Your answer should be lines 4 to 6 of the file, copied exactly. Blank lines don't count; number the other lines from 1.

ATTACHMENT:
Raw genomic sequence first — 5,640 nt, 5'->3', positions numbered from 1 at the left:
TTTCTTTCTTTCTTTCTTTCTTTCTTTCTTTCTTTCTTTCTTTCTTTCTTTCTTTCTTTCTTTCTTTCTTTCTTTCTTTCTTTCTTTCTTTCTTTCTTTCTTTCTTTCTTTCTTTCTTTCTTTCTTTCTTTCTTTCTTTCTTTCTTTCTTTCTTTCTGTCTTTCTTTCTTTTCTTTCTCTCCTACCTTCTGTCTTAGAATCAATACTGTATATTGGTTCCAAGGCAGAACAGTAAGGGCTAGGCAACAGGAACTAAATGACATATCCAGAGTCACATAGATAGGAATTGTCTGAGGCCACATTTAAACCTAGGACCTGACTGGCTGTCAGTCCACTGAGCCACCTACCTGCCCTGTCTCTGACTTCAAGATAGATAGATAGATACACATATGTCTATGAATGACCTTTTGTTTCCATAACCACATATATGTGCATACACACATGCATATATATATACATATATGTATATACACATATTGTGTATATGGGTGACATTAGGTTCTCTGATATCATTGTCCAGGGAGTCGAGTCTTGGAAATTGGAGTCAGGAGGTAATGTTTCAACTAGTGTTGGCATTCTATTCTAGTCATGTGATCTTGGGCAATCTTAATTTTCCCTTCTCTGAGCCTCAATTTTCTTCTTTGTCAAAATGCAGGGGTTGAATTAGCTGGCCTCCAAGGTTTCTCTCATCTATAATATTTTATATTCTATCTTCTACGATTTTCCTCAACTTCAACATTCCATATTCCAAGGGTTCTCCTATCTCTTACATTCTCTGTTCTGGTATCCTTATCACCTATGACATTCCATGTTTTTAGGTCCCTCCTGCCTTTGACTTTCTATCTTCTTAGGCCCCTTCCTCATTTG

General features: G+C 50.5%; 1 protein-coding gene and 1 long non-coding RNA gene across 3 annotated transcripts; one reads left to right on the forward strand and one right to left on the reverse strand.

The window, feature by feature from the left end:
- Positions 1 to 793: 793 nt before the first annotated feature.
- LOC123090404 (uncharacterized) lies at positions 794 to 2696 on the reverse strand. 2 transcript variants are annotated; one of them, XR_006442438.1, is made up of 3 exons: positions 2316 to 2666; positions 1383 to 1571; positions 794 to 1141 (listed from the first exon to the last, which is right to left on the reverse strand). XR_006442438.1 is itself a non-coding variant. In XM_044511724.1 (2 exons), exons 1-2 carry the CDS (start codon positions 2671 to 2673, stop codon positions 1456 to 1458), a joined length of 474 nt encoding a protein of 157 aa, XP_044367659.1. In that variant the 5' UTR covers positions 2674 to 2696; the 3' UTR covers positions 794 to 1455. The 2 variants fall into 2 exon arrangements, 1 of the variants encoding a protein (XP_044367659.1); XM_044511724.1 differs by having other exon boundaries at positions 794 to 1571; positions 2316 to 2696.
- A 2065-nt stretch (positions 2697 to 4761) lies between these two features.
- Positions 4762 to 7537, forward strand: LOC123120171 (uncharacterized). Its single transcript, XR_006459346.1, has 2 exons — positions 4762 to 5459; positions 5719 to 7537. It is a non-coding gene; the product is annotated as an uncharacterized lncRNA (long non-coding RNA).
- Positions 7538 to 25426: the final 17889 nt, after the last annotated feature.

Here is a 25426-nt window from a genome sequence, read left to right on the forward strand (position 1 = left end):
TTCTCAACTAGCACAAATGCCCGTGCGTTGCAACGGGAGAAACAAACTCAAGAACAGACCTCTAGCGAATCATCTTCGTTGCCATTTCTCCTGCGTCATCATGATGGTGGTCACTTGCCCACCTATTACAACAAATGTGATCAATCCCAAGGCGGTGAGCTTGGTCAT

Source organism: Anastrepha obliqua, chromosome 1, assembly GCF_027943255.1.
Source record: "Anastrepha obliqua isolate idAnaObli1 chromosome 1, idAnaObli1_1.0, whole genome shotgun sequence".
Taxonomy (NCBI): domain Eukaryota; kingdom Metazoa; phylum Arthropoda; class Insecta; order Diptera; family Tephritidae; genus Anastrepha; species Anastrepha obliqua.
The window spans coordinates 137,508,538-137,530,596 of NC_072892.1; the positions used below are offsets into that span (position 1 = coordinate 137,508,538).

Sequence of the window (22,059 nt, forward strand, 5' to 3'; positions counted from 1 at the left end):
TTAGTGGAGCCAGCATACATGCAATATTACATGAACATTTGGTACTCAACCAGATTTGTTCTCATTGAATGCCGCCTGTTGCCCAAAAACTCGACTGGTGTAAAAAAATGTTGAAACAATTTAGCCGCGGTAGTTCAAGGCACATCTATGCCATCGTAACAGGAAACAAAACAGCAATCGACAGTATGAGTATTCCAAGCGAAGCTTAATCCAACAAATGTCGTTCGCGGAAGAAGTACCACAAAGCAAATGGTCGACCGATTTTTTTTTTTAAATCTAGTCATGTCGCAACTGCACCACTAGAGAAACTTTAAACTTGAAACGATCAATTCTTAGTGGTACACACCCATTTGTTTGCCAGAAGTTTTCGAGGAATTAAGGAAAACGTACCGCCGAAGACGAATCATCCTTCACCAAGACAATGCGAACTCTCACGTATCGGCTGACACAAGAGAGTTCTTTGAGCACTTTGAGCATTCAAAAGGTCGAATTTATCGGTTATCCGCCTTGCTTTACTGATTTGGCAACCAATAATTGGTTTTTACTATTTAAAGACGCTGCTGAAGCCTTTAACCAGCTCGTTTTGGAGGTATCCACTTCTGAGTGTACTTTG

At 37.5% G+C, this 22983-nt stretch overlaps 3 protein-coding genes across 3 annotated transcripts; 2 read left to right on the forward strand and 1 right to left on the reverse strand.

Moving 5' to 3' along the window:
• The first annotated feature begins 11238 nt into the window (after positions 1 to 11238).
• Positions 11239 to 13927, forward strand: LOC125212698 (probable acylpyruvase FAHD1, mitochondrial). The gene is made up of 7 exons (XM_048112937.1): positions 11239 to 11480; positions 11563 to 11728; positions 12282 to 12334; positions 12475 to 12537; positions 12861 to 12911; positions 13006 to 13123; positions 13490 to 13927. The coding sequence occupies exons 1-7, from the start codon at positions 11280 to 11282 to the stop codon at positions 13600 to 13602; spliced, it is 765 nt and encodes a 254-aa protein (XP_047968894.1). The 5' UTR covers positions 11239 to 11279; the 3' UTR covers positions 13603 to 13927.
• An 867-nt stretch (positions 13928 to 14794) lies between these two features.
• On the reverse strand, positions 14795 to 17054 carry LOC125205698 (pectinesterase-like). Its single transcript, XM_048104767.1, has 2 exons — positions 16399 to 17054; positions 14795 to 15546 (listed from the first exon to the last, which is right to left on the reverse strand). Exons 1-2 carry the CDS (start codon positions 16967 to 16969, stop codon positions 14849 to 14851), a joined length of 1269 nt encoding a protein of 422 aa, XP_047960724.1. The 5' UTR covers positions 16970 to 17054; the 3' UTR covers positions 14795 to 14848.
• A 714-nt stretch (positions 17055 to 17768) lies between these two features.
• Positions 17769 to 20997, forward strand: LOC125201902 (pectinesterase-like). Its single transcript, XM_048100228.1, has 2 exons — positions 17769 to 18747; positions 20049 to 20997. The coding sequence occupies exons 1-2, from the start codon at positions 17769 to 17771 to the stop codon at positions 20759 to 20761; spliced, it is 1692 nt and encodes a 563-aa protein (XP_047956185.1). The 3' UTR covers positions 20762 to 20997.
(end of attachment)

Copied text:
The window, feature by feature from the left end:
- Positions 1 to 793: 793 nt before the first annotated feature.
- LOC123090404 (uncharacterized) lies at positions 794 to 2696 on the reverse strand. 2 transcript variants are annotated; one of them, XR_006442438.1, is made up of 3 exons: positions 2316 to 2666; positions 1383 to 1571; positions 794 to 1141 (listed from the first exon to the last, which is right to left on the reverse strand). XR_006442438.1 is itself a non-coding variant. In XM_044511724.1 (2 exons), exons 1-2 carry the CDS (start codon positions 2671 to 2673, stop codon positions 1456 to 1458), a joined length of 474 nt encoding a protein of 157 aa, XP_044367659.1. In that variant the 5' UTR covers positions 2674 to 2696; the 3' UTR covers positions 794 to 1455. The 2 variants fall into 2 exon arrangements, 1 of the variants encoding a protein (XP_044367659.1); XM_044511724.1 differs by having other exon boundaries at positions 794 to 1571; positions 2316 to 2696.